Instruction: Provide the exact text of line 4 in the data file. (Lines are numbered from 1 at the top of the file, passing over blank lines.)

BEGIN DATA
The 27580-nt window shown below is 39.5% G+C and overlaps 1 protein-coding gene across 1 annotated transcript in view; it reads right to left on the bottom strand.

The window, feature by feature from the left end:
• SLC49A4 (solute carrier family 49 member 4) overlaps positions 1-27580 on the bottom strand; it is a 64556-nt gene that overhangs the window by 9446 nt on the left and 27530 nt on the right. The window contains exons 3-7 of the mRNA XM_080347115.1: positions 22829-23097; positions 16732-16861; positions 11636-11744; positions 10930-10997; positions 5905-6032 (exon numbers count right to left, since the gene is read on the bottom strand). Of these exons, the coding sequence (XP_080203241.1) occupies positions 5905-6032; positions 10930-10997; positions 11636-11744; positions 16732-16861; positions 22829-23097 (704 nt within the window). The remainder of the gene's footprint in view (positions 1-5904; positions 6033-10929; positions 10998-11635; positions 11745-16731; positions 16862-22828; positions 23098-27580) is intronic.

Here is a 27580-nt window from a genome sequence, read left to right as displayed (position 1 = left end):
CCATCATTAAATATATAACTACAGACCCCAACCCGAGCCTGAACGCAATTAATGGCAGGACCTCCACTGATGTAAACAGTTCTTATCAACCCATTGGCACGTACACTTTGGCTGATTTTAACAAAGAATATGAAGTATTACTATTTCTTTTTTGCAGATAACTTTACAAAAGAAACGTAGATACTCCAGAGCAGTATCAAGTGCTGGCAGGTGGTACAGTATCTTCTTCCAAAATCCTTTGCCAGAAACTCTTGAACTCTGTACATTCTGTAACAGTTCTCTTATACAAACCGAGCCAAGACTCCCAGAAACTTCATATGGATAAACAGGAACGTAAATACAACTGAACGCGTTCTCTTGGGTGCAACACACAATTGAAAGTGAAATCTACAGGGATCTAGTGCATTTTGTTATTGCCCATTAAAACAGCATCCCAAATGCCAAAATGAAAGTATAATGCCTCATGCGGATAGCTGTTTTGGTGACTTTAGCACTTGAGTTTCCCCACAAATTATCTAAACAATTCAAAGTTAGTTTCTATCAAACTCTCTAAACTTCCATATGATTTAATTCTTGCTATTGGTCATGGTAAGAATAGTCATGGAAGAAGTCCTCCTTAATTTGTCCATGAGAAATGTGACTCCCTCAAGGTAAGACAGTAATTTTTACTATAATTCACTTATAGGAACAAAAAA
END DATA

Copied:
Here is a 27580-nt window from a genome sequence, read left to right as displayed (position 1 = left end):